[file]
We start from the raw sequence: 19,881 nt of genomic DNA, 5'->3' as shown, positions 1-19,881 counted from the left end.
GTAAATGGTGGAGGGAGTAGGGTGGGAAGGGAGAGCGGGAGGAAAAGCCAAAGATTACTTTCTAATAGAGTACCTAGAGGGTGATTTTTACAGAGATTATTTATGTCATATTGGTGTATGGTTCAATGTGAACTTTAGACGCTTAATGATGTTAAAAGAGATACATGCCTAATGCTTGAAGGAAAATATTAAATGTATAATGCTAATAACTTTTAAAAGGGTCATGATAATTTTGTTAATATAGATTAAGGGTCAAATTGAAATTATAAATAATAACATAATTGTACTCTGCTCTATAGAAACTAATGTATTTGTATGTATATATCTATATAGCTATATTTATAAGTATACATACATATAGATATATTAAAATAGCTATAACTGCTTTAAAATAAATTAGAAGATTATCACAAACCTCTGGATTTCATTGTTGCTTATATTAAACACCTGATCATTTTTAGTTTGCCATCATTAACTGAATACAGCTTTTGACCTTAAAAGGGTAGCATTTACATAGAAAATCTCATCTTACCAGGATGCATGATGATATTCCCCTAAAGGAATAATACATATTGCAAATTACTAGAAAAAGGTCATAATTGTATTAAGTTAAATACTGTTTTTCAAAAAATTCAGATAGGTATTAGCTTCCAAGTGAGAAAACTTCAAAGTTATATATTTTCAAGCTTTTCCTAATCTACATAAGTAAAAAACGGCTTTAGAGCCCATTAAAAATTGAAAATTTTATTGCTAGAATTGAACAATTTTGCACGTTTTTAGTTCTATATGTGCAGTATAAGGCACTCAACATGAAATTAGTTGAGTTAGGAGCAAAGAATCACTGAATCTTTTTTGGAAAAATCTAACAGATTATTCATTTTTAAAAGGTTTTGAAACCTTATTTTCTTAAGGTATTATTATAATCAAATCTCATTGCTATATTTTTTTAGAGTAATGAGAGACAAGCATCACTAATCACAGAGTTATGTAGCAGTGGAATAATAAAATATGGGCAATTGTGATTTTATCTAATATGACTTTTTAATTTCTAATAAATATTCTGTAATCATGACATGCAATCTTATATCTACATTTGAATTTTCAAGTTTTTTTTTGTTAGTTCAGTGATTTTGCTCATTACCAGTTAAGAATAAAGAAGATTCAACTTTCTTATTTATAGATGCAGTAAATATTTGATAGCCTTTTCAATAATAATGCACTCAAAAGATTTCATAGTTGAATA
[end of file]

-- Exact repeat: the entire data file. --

We start from the raw sequence: 19,881 nt of genomic DNA, 5'->3' as shown, positions 1-19,881 counted from the left end.
GTAAATGGTGGAGGGAGTAGGGTGGGAAGGGAGAGCGGGAGGAAAAGCCAAAGATTACTTTCTAATAGAGTACCTAGAGGGTGATTTTTACAGAGATTATTTATGTCATATTGGTGTATGGTTCAATGTGAACTTTAGACGCTTAATGATGTTAAAAGAGATACATGCCTAATGCTTGAAGGAAAATATTAAATGTATAATGCTAATAACTTTTAAAAGGGTCATGATAATTTTGTTAATATAGATTAAGGGTCAAATTGAAATTATAAATAATAACATAATTGTACTCTGCTCTATAGAAACTAATGTATTTGTATGTATATATCTATATAGCTATATTTATAAGTATACATACATATAGATATATTAAAATAGCTATAACTGCTTTAAAATAAATTAGAAGATTATCACAAACCTCTGGATTTCATTGTTGCTTATATTAAACACCTGATCATTTTTAGTTTGCCATCATTAACTGAATACAGCTTTTGACCTTAAAAGGGTAGCATTTACATAGAAAATCTCATCTTACCAGGATGCATGATGATATTCCCCTAAAGGAATAATACATATTGCAAATTACTAGAAAAAGGTCATAATTGTATTAAGTTAAATACTGTTTTTCAAAAAATTCAGATAGGTATTAGCTTCCAAGTGAGAAAACTTCAAAGTTATATATTTTCAAGCTTTTCCTAATCTACATAAGTAAAAAACGGCTTTAGAGCCCATTAAAAATTGAAAATTTTATTGCTAGAATTGAACAATTTTGCACGTTTTTAGTTCTATATGTGCAGTATAAGGCACTCAACATGAAATTAGTTGAGTTAGGAGCAAAGAATCACTGAATCTTTTTTGGAAAAATCTAACAGATTATTCATTTTTAAAAGGTTTTGAAACCTTATTTTCTTAAGGTATTATTATAATCAAATCTCATTGCTATATTTTTTTAGAGTAATGAGAGACAAGCATCACTAATCACAGAGTTATGTAGCAGTGGAATAATAAAATATGGGCAATTGTGATTTTATCTAATATGACTTTTTAATTTCTAATAAATATTCTGTAATCATGACATGCAATCTTATATCTACATTTGAATTTTCAAGTTTTTTTTTGTTAGTTCAGTGATTTTGCTCATTACCAGTTAAGAATAAAGAAGATTCAACTTTCTTATTTATAGATGCAGTAAATATTTGATAGCCTTTTCAATAATAATGCACTCAAAAGATTTCATAGTTGAATA